Do tax rebate such as those implemented at various times by the Bush II administration work? Measuring this is not obvious. Previous studies have typically exploited the timing of the receipt of the rebate checks to see how expenses have changed. But most people have anticipated these payments, thus the marginal propensity to consume is mismeasured: it measures the propensity to consume due to short-term liquidity considerations beyond the consumption response from the announcement of the program.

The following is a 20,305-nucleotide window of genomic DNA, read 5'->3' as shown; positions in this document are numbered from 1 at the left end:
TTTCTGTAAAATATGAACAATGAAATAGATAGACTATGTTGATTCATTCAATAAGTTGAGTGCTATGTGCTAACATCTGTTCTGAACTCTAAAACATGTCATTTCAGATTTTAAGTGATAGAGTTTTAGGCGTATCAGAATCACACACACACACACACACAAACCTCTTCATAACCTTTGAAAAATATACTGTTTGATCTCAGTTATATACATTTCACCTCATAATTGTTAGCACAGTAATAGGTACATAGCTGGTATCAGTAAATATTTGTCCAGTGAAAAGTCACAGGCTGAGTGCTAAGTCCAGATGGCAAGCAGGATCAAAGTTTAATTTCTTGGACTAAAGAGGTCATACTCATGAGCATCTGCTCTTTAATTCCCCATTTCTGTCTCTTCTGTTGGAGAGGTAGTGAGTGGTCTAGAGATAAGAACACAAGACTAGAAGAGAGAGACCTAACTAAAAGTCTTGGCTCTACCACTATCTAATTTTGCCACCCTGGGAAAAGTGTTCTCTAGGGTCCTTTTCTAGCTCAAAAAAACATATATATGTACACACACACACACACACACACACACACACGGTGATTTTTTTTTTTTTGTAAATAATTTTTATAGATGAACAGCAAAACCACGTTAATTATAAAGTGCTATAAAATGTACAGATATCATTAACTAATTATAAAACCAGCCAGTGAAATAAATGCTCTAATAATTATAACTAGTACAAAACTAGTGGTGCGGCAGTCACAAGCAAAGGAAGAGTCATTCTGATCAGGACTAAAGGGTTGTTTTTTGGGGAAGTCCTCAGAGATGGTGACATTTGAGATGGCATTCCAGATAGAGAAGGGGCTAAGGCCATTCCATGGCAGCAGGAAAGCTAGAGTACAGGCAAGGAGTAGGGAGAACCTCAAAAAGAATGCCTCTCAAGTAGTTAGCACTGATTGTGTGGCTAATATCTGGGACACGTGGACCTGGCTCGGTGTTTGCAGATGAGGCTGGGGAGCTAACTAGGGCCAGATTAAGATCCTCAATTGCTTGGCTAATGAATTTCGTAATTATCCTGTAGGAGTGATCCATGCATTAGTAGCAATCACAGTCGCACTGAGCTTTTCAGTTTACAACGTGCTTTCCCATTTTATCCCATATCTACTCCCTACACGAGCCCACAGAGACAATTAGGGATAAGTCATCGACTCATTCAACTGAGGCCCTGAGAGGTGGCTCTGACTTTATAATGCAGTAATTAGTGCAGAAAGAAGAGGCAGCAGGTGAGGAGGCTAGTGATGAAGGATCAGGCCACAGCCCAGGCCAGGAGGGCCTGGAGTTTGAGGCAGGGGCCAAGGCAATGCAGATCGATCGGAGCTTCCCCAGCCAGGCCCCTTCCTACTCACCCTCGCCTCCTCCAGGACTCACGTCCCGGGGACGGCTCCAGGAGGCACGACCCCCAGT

Greg Kaplan and Giovanni Violante go a step further in this analysis and build a model that replicates the measurements found in the literature and the large share of hand-to-mouth households using an economy of liquid and illiquid assets with transaction costs. They define hand-to-mouth households as those who hold less that half their periodic pay in liquid assets. That seems very shaky to measure, as the timing of the relevant survey matters a lot here. But assuming there is no systematic error, they then extrapolate through the model what the response from the announcement of the rebate should have been. This adds 7-8% to the marginal propensity to consume. Interestingly, this come in large part form rich household who have only little liquid wealth because their assets are mostly in real estate and retirements funds. An important consequence of this is that larger tax rebates would have little impact, as they would make it more interesting to bear the costs of putting them into illiquid wealth. In fact, the marginal propensity to consume could even turn negative.